10.10. Multi-Character Variable Names

One of those is the restriction that we still have, requiring single-character variable names. Now that we can handle multi-character keywords, this one begins to look very much like an arbitrary and unnecessary limitation. And indeed it is. Basically, its only virtue is that it permits a trivially simple implementation of the symbol table. But that's just a convenience to the compiler writers, and needs to be eliminated.

We've done this step before. This time, as usual, I'm doing it a little differently. I think the approach used here keeps things just about as simple as possible.

The natural way to implement a symbol table in Pascal is by declaring a record type, and making the symbol table an array of such records. Here, though, we don't really need a type field yet (there is only one kind of entry allowed so far), so we only need an array of symbols. This has the advantage that we can use the existing procedure Lookup to search the symbol table as well as the keyword list. As it turns out, even when we need more fields we can still use the same approach, simply by storing the other fields in separate arrays.

OK, here are the changes that need to be made. First, add the new typed constant:

NEntry: integer = 0;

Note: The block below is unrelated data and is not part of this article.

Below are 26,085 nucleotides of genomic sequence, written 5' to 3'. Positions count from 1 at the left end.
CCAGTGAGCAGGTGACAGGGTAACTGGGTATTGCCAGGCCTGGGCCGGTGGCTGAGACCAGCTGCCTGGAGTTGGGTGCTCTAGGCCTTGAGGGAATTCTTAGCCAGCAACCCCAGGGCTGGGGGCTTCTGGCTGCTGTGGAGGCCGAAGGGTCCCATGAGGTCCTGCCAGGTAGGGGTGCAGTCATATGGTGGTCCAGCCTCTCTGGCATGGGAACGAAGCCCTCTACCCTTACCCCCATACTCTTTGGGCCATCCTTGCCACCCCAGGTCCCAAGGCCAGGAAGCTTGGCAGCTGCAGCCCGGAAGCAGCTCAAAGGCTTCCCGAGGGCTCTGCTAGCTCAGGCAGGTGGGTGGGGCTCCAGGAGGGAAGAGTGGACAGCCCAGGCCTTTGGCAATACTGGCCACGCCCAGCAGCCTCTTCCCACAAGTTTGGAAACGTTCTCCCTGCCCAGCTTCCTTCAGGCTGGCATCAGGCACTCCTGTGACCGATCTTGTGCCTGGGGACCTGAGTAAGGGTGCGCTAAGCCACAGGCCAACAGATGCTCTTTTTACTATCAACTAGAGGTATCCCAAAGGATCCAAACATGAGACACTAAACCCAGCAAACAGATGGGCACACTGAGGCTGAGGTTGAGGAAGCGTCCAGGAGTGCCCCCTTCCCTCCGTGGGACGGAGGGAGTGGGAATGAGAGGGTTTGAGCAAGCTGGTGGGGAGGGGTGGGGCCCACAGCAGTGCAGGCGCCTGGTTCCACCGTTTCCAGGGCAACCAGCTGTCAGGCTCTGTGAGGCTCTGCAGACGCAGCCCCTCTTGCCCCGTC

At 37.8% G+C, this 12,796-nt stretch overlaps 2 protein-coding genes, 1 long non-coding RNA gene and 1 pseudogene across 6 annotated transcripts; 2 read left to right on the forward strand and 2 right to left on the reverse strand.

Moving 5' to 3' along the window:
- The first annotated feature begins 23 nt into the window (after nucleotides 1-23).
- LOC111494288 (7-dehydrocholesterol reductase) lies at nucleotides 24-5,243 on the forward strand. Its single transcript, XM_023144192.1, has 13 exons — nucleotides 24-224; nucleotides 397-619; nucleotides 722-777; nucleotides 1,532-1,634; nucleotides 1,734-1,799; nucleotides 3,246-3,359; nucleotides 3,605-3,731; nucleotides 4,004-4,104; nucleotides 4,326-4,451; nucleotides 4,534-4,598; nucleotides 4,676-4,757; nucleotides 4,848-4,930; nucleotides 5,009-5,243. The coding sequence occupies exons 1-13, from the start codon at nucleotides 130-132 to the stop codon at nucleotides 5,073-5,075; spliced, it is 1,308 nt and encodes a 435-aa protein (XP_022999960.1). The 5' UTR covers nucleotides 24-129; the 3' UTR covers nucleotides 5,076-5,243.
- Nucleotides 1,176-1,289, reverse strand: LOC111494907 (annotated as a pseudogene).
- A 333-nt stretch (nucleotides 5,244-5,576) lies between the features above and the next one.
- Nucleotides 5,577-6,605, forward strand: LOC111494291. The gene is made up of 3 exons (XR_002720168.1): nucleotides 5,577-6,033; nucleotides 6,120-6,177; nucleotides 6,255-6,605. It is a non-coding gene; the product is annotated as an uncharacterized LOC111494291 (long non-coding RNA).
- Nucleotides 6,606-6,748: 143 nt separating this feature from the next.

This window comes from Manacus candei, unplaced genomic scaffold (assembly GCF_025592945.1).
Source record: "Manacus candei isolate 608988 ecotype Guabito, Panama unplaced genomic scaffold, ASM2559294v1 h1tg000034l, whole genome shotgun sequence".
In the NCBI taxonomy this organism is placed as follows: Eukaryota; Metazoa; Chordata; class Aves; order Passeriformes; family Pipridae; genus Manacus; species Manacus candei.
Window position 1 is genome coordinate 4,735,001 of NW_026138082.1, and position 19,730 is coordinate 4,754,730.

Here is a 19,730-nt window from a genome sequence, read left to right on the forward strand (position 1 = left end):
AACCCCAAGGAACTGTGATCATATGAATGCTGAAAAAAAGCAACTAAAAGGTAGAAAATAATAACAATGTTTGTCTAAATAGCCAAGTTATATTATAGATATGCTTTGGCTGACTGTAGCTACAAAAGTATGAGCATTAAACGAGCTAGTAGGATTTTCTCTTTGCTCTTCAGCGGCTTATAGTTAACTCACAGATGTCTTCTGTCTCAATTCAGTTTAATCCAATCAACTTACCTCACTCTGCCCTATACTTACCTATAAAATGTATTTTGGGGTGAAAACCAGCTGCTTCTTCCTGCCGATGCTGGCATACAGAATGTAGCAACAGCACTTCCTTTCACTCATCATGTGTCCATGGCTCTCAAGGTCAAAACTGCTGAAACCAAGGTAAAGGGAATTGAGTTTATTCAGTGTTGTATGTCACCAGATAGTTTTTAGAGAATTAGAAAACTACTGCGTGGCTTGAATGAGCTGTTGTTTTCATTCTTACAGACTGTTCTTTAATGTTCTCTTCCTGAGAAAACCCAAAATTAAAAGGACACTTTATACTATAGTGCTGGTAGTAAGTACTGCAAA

Then change the definition of the symbol table as follows:

const MaxEntry = 100;
var ST   : array[1..MaxEntry] of Symbol;

Note

Note that ST is not declared as a SymTab. That declaration is a phony one to get Lookup to work. A SymTab would take up too much RAM space, and so one is never actually allocated.

Next, we need to replace InTable:

{ Look for Symbol in Table }
function InTable(n: Symbol): Boolean;
begin
   InTable := Lookup(@ST, n, MaxEntry) <> 0;
end;

We also need a new procedure, AddEntry, that adds a new entry to the table:

{ Add a New Entry to Symbol Table }
procedure AddEntry(N: Symbol; T: char);
begin
   if InTable(N) then Abort('Duplicate Identifier ' + N);
   if NEntry = MaxEntry then Abort('Symbol Table Full');
   Inc(NEntry);
   ST[NEntry] := N;
   SType[NEntry] := T;
end;

This procedure is called by Alloc:

{ Allocate Storage for a Variable }
procedure Alloc(N: Symbol);
begin
   if InTable(N) then Abort('Duplicate Variable Name ' + N);
   AddEntry(N, 'v');
.
.
.

Finally, we must change all the routines that currently treat the variable name as a single character. These include LoadVar and Store (just change the type from char to string), and Factor, Assignment, and Decl (just change Value[1] to Value).

One last thing: change procedure Init to clear the array as shown:

{ Initialize }
procedure Init;
var i: integer;
begin
   for i := 1 to MaxEntry do begin
      ST[i] := '';
      SType[i] := ' ';
   end;
   GetChar;
   Scan;
end;

That should do it. Try it out and verify that you can, indeed, use multi-character variable names.